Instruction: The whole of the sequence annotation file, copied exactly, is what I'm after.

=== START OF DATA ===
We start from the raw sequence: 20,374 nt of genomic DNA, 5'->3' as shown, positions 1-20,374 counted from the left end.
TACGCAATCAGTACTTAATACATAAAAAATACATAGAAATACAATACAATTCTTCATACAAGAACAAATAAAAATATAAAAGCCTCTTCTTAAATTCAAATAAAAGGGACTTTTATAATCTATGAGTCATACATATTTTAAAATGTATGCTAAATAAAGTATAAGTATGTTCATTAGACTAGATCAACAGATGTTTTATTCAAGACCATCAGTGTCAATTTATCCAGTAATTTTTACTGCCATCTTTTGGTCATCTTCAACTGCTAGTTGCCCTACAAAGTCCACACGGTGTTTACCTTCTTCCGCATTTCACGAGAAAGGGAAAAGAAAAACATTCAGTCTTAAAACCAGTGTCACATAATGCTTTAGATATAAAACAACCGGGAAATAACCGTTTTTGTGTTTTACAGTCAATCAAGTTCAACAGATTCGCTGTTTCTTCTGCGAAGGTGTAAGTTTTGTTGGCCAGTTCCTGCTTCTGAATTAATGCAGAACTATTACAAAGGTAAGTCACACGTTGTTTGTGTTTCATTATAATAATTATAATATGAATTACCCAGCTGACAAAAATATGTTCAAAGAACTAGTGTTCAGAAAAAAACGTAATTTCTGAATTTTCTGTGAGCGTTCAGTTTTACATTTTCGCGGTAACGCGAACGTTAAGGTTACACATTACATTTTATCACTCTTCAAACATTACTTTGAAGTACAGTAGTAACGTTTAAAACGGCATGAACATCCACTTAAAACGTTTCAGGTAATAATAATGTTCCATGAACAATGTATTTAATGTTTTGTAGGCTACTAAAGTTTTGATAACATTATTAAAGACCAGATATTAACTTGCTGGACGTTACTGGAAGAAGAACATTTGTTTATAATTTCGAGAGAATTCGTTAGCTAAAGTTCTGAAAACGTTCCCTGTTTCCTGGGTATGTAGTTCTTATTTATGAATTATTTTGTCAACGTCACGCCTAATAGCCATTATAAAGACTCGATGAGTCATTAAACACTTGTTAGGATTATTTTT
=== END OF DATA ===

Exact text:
We start from the raw sequence: 20,374 nt of genomic DNA, 5'->3' as shown, positions 1-20,374 counted from the left end.
TACGCAATCAGTACTTAATACATAAAAAATACATAGAAATACAATACAATTCTTCATACAAGAACAAATAAAAATATAAAAGCCTCTTCTTAAATTCAAATAAAAGGGACTTTTATAATCTATGAGTCATACATATTTTAAAATGTATGCTAAATAAAGTATAAGTATGTTCATTAGACTAGATCAACAGATGTTTTATTCAAGACCATCAGTGTCAATTTATCCAGTAATTTTTACTGCCATCTTTTGGTCATCTTCAACTGCTAGTTGCCCTACAAAGTCCACACGGTGTTTACCTTCTTCCGCATTTCACGAGAAAGGGAAAAGAAAAACATTCAGTCTTAAAACCAGTGTCACATAATGCTTTAGATATAAAACAACCGGGAAATAACCGTTTTTGTGTTTTACAGTCAATCAAGTTCAACAGATTCGCTGTTTCTTCTGCGAAGGTGTAAGTTTTGTTGGCCAGTTCCTGCTTCTGAATTAATGCAGAACTATTACAAAGGTAAGTCACACGTTGTTTGTGTTTCATTATAATAATTATAATATGAATTACCCAGCTGACAAAAATATGTTCAAAGAACTAGTGTTCAGAAAAAAACGTAATTTCTGAATTTTCTGTGAGCGTTCAGTTTTACATTTTCGCGGTAACGCGAACGTTAAGGTTACACATTACATTTTATCACTCTTCAAACATTACTTTGAAGTACAGTAGTAACGTTTAAAACGGCATGAACATCCACTTAAAACGTTTCAGGTAATAATAATGTTCCATGAACAATGTATTTAATGTTTTGTAGGCTACTAAAGTTTTGATAACATTATTAAAGACCAGATATTAACTTGCTGGACGTTACTGGAAGAAGAACATTTGTTTATAATTTCGAGAGAATTCGTTAGCTAAAGTTCTGAAAACGTTCCCTGTTTCCTGGGTATGTAGTTCTTATTTATGAATTATTTTGTCAACGTCACGCCTAATAGCCATTATAAAGACTCGATGAGTCATTAAACACTTGTTAGGATTATTTTT